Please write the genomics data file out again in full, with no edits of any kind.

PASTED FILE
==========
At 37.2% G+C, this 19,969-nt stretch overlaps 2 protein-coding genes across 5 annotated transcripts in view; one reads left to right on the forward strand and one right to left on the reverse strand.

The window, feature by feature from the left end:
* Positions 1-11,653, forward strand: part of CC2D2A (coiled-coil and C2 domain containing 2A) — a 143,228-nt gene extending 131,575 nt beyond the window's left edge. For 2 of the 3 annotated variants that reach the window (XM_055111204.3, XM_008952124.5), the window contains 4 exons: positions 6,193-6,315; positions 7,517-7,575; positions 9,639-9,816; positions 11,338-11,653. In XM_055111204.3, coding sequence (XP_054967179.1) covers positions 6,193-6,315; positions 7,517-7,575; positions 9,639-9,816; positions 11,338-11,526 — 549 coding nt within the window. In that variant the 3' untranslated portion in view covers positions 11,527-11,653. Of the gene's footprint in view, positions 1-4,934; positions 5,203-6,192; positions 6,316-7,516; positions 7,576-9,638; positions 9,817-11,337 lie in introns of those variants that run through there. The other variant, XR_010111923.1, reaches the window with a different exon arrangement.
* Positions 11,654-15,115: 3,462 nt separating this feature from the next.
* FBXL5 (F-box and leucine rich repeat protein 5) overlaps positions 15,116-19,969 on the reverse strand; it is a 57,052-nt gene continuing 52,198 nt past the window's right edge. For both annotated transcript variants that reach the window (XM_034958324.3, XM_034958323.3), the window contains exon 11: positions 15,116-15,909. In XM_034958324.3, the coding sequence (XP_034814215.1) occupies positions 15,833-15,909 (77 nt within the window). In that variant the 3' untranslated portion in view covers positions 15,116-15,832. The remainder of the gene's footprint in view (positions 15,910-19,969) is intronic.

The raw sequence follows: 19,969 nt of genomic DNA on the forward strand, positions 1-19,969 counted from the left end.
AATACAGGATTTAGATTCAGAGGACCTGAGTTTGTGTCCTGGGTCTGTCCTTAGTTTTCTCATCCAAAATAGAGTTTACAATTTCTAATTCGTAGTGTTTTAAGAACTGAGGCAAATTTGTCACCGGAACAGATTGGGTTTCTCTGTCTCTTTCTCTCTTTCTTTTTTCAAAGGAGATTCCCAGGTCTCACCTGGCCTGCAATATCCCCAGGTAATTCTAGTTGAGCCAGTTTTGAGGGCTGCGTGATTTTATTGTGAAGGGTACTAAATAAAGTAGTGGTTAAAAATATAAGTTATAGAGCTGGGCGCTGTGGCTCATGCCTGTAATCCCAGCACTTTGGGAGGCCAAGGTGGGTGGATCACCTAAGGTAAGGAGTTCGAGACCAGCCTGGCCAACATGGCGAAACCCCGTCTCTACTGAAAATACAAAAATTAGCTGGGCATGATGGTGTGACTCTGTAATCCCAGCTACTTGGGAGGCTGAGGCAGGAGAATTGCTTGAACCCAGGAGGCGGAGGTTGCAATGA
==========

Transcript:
At 37.2% G+C, this 19,969-nt stretch overlaps 2 protein-coding genes across 5 annotated transcripts in view; one reads left to right on the forward strand and one right to left on the reverse strand.

The window, feature by feature from the left end:
* Positions 1-11,653, forward strand: part of CC2D2A (coiled-coil and C2 domain containing 2A) — a 143,228-nt gene extending 131,575 nt beyond the window's left edge. For 2 of the 3 annotated variants that reach the window (XM_055111204.3, XM_008952124.5), the window contains 4 exons: positions 6,193-6,315; positions 7,517-7,575; positions 9,639-9,816; positions 11,338-11,653. In XM_055111204.3, coding sequence (XP_054967179.1) covers positions 6,193-6,315; positions 7,517-7,575; positions 9,639-9,816; positions 11,338-11,526 — 549 coding nt within the window. In that variant the 3' untranslated portion in view covers positions 11,527-11,653. Of the gene's footprint in view, positions 1-4,934; positions 5,203-6,192; positions 6,316-7,516; positions 7,576-9,638; positions 9,817-11,337 lie in introns of those variants that run through there. The other variant, XR_010111923.1, reaches the window with a different exon arrangement.
* Positions 11,654-15,115: 3,462 nt separating this feature from the next.
* FBXL5 (F-box and leucine rich repeat protein 5) overlaps positions 15,116-19,969 on the reverse strand; it is a 57,052-nt gene continuing 52,198 nt past the window's right edge. For both annotated transcript variants that reach the window (XM_034958324.3, XM_034958323.3), the window contains exon 11: positions 15,116-15,909. In XM_034958324.3, the coding sequence (XP_034814215.1) occupies positions 15,833-15,909 (77 nt within the window). In that variant the 3' untranslated portion in view covers positions 15,116-15,832. The remainder of the gene's footprint in view (positions 15,910-19,969) is intronic.

The raw sequence follows: 19,969 nt of genomic DNA on the forward strand, positions 1-19,969 counted from the left end.
AATACAGGATTTAGATTCAGAGGACCTGAGTTTGTGTCCTGGGTCTGTCCTTAGTTTTCTCATCCAAAATAGAGTTTACAATTTCTAATTCGTAGTGTTTTAAGAACTGAGGCAAATTTGTCACCGGAACAGATTGGGTTTCTCTGTCTCTTTCTCTCTTTCTTTTTTCAAAGGAGATTCCCAGGTCTCACCTGGCCTGCAATATCCCCAGGTAATTCTAGTTGAGCCAGTTTTGAGGGCTGCGTGATTTTATTGTGAAGGGTACTAAATAAAGTAGTGGTTAAAAATATAAGTTATAGAGCTGGGCGCTGTGGCTCATGCCTGTAATCCCAGCACTTTGGGAGGCCAAGGTGGGTGGATCACCTAAGGTAAGGAGTTCGAGACCAGCCTGGCCAACATGGCGAAACCCCGTCTCTACTGAAAATACAAAAATTAGCTGGGCATGATGGTGTGACTCTGTAATCCCAGCTACTTGGGAGGCTGAGGCAGGAGAATTGCTTGAACCCAGGAGGCGGAGGTTGCAATGA